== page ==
I spend a fair amount of time searching the crevices of the internet for needle in a haystack low mileage original classic cars so when I saw an ad that started with ‘4,052 original miles…’ My interest was immediately piqued. Here was an ad for a 1962 Rambler Classic station wagon that had a very short description and a few bad cell phone pictures that showed a dirty and dusty car but not much else. Surely this is a mistake I thought. The odometer had to have turned, nobody would sell a car with such a low mileage claim without at least washing the car.
A phone call to the seller revealed that car was in a salvage yard in Bemidji, Minnesota. The story he told me was that he received a call from the owner who needed to get it out of her garage. Upon arriving at the residence, an elderly woman opened up the garage revealing the Rambler buried under debris. When asked about the history of the car, the heavily accented woman gave a confusing story about the owner having lost his license. Why or when he lost his license is a mystery. What is known is that the woman had the same last name as the original owner. An hour of moving objects and debris form the garage freed the Rambler where it was then towed to the salvage yard.
A few more back and forth phone calls and emails with the salvage yard convinced me that the Ramblers mileage claim was legitimate so a contingent agreement was made and I was on my way from Chicago to Bemidji to finalize the purchase.
‘Time Capsule’ is term frequently used and often overused but upon seeing the Rambler wagon for the first time there was no better way to describe this car. Like a Minnesota winter it was frozen in time! The front seat still had the protective plastic from the factory and there were also cardboard inserts in the headliner that I’m assuming were also used as some type of protection. An undated oil change sticker shows service at 2,325 miles.
The artifacts that were found in the car really begin to give some clues as to how the Rambler was used. The cargo area had several layers of blankets and was lined with newspapers from 1965. A boat oar and the fact the car had a trailer hitch showed that the wagon was likely used for towing a boat. Inside a box, there were egg cartons, a beer can, a peach can and a bar of soap wrapped in newspaper. Is it possible the owner actually took advantage of the famous Rambler beds and slept in it?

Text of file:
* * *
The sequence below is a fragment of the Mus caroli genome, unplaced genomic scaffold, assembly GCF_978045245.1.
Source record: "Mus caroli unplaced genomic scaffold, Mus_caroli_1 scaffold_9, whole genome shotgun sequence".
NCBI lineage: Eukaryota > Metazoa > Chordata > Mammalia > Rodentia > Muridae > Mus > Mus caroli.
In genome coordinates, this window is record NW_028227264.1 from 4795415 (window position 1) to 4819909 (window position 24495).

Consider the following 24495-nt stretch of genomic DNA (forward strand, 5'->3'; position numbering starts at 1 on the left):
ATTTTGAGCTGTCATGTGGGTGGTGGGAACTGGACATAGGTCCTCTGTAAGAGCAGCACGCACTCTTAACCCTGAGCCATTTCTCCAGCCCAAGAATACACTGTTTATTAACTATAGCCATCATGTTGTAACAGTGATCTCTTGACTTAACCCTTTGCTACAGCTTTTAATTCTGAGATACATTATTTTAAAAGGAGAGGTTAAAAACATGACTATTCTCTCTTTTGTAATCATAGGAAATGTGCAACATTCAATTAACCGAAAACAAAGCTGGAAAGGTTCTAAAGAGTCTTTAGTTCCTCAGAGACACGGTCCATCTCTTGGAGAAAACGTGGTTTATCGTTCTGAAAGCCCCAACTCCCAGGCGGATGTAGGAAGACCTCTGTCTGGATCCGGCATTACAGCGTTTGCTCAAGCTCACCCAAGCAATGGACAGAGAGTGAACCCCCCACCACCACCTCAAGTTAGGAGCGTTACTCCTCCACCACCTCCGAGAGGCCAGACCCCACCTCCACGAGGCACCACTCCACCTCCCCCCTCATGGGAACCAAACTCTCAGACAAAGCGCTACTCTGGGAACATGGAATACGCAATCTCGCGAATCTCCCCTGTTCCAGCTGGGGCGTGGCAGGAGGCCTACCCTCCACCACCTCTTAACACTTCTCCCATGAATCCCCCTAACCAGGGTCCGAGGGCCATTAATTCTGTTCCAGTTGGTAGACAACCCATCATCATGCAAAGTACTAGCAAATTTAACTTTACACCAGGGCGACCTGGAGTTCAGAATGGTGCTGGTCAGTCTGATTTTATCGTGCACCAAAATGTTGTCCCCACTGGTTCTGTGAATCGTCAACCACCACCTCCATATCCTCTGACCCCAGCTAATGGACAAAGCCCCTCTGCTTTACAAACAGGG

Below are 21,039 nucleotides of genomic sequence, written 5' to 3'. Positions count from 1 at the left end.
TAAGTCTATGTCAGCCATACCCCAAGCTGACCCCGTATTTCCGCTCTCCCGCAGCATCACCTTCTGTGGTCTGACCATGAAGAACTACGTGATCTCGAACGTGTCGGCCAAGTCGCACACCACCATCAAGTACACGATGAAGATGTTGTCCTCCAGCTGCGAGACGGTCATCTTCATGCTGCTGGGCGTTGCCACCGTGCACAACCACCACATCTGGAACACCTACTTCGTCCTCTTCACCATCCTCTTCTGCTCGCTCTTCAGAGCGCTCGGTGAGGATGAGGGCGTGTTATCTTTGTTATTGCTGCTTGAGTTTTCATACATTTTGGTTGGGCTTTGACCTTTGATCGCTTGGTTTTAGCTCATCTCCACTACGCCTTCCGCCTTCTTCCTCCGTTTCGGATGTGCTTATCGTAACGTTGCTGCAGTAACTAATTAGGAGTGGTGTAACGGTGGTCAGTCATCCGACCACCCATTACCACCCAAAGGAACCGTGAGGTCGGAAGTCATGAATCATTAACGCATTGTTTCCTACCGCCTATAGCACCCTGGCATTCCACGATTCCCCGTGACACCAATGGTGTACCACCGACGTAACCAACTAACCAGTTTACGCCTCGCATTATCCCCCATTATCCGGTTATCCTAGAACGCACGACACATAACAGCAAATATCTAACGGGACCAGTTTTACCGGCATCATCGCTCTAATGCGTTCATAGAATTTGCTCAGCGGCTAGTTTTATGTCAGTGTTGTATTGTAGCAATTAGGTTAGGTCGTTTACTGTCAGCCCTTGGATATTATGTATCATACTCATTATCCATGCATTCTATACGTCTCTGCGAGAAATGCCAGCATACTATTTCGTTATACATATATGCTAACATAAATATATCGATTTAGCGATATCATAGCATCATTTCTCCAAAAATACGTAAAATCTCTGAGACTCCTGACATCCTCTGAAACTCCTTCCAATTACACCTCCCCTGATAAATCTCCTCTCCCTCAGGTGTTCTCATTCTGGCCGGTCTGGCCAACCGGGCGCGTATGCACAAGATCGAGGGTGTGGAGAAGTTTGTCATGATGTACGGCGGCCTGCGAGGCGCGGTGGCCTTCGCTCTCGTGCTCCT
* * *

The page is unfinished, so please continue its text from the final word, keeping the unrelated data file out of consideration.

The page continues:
The registration card in the owners manual gives more clues about the beginnings of the Rambler. Sold by Bemidji Implement and Rambler to Ronald Maltais on September 8, 1962 the Rambler Classic wagon had the entry level Deluxe trim. With no radio or clock and a three speed manual transmission, the only option I believe the car has is a heater which would be a wise choice living in Minnesota. Hopefully Mr. Maltais negotiated a good price as the introduction of the all new 1963 Ramblers were only a few weeks away! The salesman was 23 year old David Fankhanel who along with his brother Walter took over ownership of Bemidji Implement and Rambler after their fathers passing in 1958.
Other than than the foggy story about Mr. Maltais losing his license a few years into ownership, it’s a mystery as to why the car was never used or why the family just didn’t sell it- that is, until 1993 when the car was registered to Laverne Maltais. Now Laverne was Ronald’s brother (yes Laverne was a man) and by 1993 he was getting along in years so driving an old car with no power options and a manual transmission may have proved difficult for Laverne. The back of the manual shows a likely oil change in 1993 at 3,996 miles just 56 miles less than when I purchased the car in April of 2017. It was another 23 years of storage for the Rambler before the woman whose last name was also Maltais sold it the salvage yard in late 2016 ending 54 years of family ownership.
The salvage yard owner didn’t want to do much to the car as he wanted it to preserve it for the next owner but he did flush the gas tank, change the oil and install a new battery. The Rambler started fairly easily and he drove it a few hundred feet in the yard to make sure it ran and stopped OK. Of course I knew it would need to be looked over completely and needed new tires so I had it shipped directly to my local mechanic for initial service. I also ordered Coker BF Goodrich Silvertown tires which replaced the exact tires that were on the Rambler when purchased in 1962.